Arlen Roth

For a long time now, I’ve been quite aware of not only having perfect pitch and perfect relative pitch, but I’ve also noticed that it seems to get better with age (and of course, experience!) The true fact is that many of us already have this “perfect pitch” ability, but are not really aware enough of it yet, or may not be aware of it at all!
 
After all, if you’ve ever heard a song in your head in the correct key just before it started playing, or if you noticed that an object may have fallen on the floor and you can identify the actual note it made relative to any other music that is playing at the time, you are cultivating perfect relative pitch. It also really can make life very interesting from an aural standpoint, since you can now truly hear everything as music, and as having a note to it. This is far more interesting than the idea that a sound is just “a sound.” Now that “sound” has more meaning than ever before, and it is something that can immediately be applied to your guitar playing, or any other musical endeavor you may be into.
 
It’s great for example, to be playing lead parts or soloing, and to literally know milliseconds ahead of time just what notes you want to hear, and then being able to execute that very thing. This all helps in composing, soloing, improvising and let’s face it, when we are soloing, we really are composing as we go along. From the moment we start that guitar solo, we have basically committed ourselves to how the rest of the solo will “play out” and just how it will eventually end, too!
 
You can try some ideas on your own to make this all work, and also to see just how far-reaching your “perfect pitch” may be. Try soloing with no accompaniment for example, and attempt to play all the changes without playing any three-note chords. Instead, rely upon single notes and “shapes” with an emphasis on what is coming ahead of you to try to define the song’s changes. It’s one thing to do this for the classic I-IV-V changes, but if you’ve got that well in hand, a new change thrown into the mix such as a 7 chord, or a relative minor 6th chord should not really throw you too off the mark. Rather, you should actually hear what these new changes do, and how they affect your overall sound and ideas, and then you should really take these new sound relationships and pitches to heart. You’ll be amazed at just how quickly you’ll start to recognize these aural relationships, and how soon they become a part of your permanent vocabulary! Happy improvising!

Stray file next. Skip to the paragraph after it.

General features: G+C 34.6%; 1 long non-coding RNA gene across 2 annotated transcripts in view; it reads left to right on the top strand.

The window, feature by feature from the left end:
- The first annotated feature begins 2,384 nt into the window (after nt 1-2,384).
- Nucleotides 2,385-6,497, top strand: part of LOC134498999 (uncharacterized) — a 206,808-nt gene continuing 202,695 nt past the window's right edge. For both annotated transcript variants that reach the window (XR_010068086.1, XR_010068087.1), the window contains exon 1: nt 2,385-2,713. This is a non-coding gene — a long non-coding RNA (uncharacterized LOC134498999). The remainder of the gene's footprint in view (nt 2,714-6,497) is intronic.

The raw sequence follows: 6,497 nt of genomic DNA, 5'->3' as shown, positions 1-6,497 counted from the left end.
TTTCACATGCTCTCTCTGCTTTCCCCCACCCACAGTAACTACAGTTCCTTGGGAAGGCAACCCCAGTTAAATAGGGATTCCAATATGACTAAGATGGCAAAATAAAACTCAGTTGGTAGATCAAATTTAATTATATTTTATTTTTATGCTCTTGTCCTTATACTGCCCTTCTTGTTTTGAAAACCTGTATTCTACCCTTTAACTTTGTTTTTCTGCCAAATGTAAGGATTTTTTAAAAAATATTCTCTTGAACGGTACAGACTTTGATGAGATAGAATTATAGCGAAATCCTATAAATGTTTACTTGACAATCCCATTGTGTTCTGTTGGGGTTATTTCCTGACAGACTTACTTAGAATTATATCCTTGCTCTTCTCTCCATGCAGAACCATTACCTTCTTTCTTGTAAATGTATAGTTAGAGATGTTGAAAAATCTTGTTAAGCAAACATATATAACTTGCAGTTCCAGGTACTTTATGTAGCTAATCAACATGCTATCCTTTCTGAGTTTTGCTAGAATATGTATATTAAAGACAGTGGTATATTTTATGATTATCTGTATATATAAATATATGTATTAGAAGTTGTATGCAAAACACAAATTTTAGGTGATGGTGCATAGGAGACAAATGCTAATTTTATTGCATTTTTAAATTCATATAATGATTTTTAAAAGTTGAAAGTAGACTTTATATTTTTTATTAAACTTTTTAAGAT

Gibson.com’s Arlen Roth, affectionately known The King of All Guitar Teachers, is music lesson pioneer and the quintessential guitarist. An accomplished and brilliant musician — and one of the very few who can honestly say he’s done it all — Roth has, over the course of his celebrated 35-year career, played on the world’s grandest stages, accompanied many of the greatest figures in modern music and revolutionized the concept of teaching guitar.